De Lint gives us a folk lore-like story about Lillian, a girl who loves all the creatures in Tanglewood Forest–the real ones, and the ones who may be only stories. When Lillian is bit by a deadly snake, the cats of the forest turn her into a kitten to save her life. Lillian is offered what seems to be an easy and complete solution to her problem…but as Rumpelstiltskin would have warned her, magic always has a price, dearie. When that price turns out to be higher than she ever imagined, Lillian must find a way to change things–even if it means she’ll go back to being a cat.
I finished this book several days ago…and I’m still not entirely sure how I feel about it. On the one hand, I was a little disappointed to not see de Lint’s usual edge. It was a different style than I expect from him–but it is a book for a younger audience, and the folk lore style that is here is very well done. So that’s not really a complaint, though perhaps a warning for de Lint fans who may also have different expectations.
The plot is a little more of a problem. Everything progresses in a reasonable fashion, but once I got to the end, I felt like the entire midsection–the bulk of the book–was really just a divergence. That’s especially a shame because that section ends with Lillian deciding to make (what seems to me) a significant sacrifice for a loved one–and I don’t feel like de Lint gave that the emotional power it should have had. If the midsection had been about Lillian’s growth to be able to make this huge sacrifice, great! But it didn’t quite read that way for me.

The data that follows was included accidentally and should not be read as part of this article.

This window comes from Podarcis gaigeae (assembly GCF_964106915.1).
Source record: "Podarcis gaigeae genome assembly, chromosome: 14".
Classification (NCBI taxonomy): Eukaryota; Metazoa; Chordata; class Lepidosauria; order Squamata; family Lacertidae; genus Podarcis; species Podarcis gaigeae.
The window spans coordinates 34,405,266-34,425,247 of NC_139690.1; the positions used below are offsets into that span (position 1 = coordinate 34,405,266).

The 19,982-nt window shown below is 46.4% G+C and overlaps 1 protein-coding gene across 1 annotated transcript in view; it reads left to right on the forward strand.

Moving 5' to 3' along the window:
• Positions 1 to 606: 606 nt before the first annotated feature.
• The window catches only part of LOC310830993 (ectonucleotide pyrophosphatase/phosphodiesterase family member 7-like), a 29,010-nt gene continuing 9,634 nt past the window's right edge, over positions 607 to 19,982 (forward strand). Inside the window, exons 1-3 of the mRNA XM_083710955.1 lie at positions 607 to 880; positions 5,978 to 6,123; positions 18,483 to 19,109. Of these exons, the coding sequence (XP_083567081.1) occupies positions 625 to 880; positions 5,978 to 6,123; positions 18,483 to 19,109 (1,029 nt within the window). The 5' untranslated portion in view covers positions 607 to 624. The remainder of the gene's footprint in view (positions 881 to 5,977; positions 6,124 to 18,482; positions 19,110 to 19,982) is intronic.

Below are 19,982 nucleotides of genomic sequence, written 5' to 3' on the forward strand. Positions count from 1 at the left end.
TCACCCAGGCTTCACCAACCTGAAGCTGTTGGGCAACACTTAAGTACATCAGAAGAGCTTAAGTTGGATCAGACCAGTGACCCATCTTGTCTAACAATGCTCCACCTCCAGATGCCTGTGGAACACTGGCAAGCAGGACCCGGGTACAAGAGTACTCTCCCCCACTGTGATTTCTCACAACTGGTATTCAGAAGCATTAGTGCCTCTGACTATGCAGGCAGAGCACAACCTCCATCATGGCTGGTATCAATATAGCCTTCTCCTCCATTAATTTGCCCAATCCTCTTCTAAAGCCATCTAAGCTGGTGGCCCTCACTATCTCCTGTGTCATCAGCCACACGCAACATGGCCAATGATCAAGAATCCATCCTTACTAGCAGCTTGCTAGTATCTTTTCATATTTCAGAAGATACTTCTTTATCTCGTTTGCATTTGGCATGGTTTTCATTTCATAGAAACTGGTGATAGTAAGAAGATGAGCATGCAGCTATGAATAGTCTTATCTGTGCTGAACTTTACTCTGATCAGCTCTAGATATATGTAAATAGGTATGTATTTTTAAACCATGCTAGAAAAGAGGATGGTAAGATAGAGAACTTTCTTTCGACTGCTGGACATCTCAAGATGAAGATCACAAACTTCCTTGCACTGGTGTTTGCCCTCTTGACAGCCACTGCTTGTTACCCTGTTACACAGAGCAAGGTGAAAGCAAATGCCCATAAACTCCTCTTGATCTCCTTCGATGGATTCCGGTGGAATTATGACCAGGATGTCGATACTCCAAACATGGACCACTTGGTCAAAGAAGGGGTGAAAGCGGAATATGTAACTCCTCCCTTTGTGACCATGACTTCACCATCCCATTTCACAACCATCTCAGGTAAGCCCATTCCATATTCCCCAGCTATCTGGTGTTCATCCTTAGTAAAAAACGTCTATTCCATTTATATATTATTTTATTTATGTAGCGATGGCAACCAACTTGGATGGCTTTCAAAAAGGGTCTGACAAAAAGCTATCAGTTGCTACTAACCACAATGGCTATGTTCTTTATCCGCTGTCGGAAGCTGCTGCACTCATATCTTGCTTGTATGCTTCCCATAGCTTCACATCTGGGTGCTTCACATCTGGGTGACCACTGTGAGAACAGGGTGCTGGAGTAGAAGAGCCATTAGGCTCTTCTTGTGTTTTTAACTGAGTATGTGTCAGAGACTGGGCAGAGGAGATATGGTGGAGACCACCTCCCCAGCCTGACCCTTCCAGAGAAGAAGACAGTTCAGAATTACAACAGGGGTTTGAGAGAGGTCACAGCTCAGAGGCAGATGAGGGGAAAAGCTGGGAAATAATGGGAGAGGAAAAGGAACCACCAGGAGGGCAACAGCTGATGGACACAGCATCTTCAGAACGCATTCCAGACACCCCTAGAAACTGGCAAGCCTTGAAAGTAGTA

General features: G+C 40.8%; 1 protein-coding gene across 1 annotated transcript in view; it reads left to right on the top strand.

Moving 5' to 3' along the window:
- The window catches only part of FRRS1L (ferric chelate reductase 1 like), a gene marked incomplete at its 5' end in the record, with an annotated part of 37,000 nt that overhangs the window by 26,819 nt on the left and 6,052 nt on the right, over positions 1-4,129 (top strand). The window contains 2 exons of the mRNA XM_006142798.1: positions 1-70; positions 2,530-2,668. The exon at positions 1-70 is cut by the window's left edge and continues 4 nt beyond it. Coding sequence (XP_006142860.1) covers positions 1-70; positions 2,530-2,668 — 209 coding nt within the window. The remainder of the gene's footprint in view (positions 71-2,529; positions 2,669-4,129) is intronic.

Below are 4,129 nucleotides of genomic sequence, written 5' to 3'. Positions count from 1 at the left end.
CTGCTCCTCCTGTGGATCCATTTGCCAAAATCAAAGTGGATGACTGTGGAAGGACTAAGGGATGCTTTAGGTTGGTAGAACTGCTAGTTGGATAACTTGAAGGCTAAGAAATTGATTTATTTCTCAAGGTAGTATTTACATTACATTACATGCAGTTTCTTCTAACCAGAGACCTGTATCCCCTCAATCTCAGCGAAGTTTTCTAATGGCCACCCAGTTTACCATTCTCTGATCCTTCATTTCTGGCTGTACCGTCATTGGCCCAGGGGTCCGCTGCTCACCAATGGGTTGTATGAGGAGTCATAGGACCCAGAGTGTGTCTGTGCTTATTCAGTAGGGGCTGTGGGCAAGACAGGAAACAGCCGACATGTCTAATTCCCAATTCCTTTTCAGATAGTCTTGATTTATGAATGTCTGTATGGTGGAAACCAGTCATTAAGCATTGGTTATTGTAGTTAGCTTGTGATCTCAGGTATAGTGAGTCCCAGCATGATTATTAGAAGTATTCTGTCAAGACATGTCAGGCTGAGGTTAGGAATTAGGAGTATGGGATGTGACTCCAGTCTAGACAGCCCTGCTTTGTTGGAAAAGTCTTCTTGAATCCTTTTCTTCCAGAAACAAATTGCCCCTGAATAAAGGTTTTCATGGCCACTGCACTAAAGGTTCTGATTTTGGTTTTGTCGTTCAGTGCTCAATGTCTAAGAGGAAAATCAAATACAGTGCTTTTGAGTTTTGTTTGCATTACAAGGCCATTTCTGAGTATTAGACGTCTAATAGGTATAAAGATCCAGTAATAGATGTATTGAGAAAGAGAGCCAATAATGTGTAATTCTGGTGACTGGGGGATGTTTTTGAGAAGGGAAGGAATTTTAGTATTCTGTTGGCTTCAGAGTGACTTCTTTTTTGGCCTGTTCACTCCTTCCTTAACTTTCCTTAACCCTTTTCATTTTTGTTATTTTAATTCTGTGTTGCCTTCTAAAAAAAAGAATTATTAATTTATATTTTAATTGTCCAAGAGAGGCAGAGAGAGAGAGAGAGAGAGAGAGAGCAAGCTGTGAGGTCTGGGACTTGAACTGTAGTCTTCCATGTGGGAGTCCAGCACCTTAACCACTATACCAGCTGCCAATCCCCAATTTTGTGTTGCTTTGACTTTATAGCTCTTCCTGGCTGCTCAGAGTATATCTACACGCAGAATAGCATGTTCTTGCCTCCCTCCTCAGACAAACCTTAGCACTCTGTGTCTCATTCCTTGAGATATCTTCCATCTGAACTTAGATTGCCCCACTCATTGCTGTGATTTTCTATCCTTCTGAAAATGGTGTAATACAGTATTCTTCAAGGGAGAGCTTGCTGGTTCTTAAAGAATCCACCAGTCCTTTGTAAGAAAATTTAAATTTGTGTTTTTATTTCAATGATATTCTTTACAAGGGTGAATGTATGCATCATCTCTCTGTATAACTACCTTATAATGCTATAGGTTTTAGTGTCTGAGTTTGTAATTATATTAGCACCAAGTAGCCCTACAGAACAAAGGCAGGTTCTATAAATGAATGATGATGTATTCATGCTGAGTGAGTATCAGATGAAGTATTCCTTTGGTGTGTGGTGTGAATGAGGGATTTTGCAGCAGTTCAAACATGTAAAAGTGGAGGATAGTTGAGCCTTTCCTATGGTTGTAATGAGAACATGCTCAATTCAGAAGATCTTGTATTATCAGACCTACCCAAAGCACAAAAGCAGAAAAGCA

All right, so much for cons. On the pro side, the book moves along in a quick, easy read (so even a divergence doesn’t take long) that stays engaging. There are a number of intriguing, folk lore characters that are fascinating to read about, from the comical Fox to the horrid Bear People to the mysterious Apple Tree Man and even more mysterious Father of Cats. And all cats are pretty mysterious, of course!
Lillian is a likable heroine and I love her love of nature. She’d fit in beautifully with L. M. Montgomery’s heroines, who love their wild surroundings and leave out milk for cats or for fairies. Lillian is a little rougher around the edges, a little more hands-on than Montgomery’s heroines, but that probably improves her for a modern reader (with all due respect to Anne, Emily and the rest).
The best part of the book, though? It’s illustrated, with gorgeous illustrations by Charles Vess. Every chapter opens with an animal twined around the first letter, and every few pages there’s a full or half-page illustration breaking up the text. The pictures are lovely soft water colors that give so much warmth and heart to the story.
So consider yourself warned that this is folklore, not urban fantasy, and the plot makes some strange choices…but it’s a good read anyway, and a visually beautiful book.
Buy it here: The Cats of Tanglewood Forest